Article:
The University of Maryland School of Public Policy’s Do Good Institute (DGI) recently awarded student groups seed funding in preparation for next year’s Do Good Challenge. The Do Good Challenge encourages student engagement and innovation in philanthropy as groups compete against to raise funds to maximize their social impact. Seed funds were granted to promising groups whose proposals were judged by individuals from the Do Good Challenge Committee; Leadership and Community Service-Learning Office; Office of Sustainability; Department of Fraternity and Sorority Life; School of Architecture, Planning and Preservation; and Robert H. Smith School of Business. In the past, seed fund award winners have had huge successes in the Do Good Challenge and beyond, including Terps Against Hunger, Hungry Harvest and Students Helping Honduras.
Out of fifty applicants, thirty-four teams were granted seed funding. This award included $500 in initial funding as well as personalized guidance from an experienced mentor and support from a community devoted to philanthropy and service. The teams receiving seed funding are helmed by undergraduate and graduate students representing numerous colleges and schools across the University of Maryland, including the School of Public Policy; Robert H. Smith School of Business; A. James Clark School of Engineering; College of Computer, Mathematical, and Natural Sciences; College of Arts and Humanities; School of Public Health; College of Education; and College of Behavioral and Social Sciences.
The groups awarded seed funding represent a wide range of interests and hope to make a difference on local, national and international levels. Some groups have a more domestic focus, like Help Girls Thrive, which aims to partner with local schools to develop programs that encourage girls to lead. They will use seed money to purchase “Find Your Drive” teaching toolkits. College Mentors for Kids also targets local communities with hopes of encouraging the pursuit of higher education for students at Title I schools by partnering students with college mentors. With the seed funding, they hope to subsidize transportation costs for students and support more on-campus activities for visiting students.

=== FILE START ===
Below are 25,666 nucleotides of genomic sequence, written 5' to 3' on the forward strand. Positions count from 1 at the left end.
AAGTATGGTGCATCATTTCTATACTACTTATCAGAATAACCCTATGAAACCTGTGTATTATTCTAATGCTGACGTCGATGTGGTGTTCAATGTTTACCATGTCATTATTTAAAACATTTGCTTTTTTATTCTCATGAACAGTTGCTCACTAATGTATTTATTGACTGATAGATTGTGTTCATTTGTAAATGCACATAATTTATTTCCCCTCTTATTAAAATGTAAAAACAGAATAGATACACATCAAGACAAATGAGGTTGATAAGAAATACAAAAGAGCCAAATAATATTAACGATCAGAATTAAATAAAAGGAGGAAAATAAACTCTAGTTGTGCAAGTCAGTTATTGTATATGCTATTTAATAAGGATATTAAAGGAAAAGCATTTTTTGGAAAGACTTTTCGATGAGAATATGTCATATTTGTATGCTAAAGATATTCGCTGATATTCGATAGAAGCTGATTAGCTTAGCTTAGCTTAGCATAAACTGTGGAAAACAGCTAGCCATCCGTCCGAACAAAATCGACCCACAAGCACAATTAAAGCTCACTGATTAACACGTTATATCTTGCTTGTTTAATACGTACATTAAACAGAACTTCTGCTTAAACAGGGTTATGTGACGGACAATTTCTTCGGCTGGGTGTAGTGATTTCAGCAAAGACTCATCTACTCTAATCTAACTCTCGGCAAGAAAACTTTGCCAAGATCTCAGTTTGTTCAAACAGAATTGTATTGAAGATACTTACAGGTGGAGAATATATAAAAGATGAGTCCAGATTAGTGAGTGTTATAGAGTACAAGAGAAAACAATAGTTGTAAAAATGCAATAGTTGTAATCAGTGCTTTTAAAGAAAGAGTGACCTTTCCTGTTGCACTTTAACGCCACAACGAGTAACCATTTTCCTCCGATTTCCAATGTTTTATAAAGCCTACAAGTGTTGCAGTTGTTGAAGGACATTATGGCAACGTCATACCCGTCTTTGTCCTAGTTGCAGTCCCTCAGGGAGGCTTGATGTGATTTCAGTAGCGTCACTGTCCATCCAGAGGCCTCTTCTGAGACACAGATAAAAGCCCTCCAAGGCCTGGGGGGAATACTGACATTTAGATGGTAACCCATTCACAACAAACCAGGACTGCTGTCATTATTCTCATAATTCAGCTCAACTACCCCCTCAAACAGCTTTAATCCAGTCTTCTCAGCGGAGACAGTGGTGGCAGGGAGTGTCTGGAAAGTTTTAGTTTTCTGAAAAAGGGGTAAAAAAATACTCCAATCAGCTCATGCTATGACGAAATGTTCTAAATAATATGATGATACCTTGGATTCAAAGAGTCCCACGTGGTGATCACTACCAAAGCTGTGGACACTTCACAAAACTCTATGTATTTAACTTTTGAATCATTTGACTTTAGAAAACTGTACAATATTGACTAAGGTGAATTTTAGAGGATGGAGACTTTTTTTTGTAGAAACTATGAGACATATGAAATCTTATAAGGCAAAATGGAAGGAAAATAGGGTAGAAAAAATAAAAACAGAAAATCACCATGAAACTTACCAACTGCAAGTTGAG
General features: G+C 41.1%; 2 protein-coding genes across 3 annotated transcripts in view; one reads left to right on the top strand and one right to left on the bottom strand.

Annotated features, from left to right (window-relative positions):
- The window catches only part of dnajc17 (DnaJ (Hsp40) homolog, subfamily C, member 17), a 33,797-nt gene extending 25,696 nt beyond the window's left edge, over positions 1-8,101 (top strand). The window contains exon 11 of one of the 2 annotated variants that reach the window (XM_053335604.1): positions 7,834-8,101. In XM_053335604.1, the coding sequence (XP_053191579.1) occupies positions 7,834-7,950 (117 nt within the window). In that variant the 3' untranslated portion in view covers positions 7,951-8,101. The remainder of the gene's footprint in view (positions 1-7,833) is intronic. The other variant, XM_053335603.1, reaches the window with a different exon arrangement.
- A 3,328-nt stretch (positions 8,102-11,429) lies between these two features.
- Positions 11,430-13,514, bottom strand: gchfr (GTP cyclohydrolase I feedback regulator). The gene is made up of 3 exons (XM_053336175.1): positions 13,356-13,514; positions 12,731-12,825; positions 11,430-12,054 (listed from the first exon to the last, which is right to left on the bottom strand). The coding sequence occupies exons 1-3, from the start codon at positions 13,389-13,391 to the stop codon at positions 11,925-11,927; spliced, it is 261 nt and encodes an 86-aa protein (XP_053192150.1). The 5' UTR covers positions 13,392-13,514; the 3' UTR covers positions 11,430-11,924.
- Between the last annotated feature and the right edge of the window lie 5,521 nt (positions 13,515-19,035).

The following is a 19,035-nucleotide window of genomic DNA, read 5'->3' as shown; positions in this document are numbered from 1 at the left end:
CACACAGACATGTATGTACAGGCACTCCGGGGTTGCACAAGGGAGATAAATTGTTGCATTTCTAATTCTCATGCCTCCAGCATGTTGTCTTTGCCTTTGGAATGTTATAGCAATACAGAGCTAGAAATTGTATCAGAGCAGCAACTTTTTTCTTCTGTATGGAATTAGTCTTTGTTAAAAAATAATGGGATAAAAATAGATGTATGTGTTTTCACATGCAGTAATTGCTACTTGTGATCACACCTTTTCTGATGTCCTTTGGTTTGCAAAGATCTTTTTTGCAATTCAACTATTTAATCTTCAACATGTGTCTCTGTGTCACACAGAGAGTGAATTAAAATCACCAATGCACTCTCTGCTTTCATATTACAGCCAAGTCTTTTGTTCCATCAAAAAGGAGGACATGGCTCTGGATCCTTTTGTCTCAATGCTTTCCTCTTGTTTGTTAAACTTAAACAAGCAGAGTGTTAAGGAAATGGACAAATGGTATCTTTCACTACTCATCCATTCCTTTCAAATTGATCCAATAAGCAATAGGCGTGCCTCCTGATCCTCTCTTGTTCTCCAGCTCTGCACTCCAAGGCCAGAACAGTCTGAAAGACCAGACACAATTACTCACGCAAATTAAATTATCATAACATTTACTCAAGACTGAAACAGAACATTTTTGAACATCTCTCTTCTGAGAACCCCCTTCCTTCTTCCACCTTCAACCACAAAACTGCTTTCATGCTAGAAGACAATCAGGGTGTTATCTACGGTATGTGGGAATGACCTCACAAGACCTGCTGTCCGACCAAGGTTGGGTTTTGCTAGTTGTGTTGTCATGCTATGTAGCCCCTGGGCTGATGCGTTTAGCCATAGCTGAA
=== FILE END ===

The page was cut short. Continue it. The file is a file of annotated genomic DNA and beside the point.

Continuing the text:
Some groups decided to think globally, while acting locally, like GlobeShare and its approach to environmentalism. By leveraging the power of technology and mobile apps, GlobeShare encourages communities to track and share their environmental projects through an app, enabling communities to measure their green contributions and the environmental impact of their programs. Their seed fund money will go toward developing this app.
The Voice: Juvenile Justice was one of several seed fund award winners that is committed to social justice issues. Using profits from the sale of poetry books, The Voice hopes to fund scholarships for formerly incarcerated youth, facilitating a more successful reintegration into the community and helping them build a solid foundation for transitioning into adulthood. Seed funds will go toward printing the poetry books.
No Lost Generation champions the timely cause of refugee resettlement and the group is dedicated to expanding the educational opportunities given to refugee communities. Using seed funding, the group has ambitious plans to raise awareness about refugee communities through on campus symposiums and public displays. No Lost Generation also hopes to use seed money to fund a scholarship for refugees.
These teams and many more will compete in the upcoming 2017 Do Good Challenge this spring.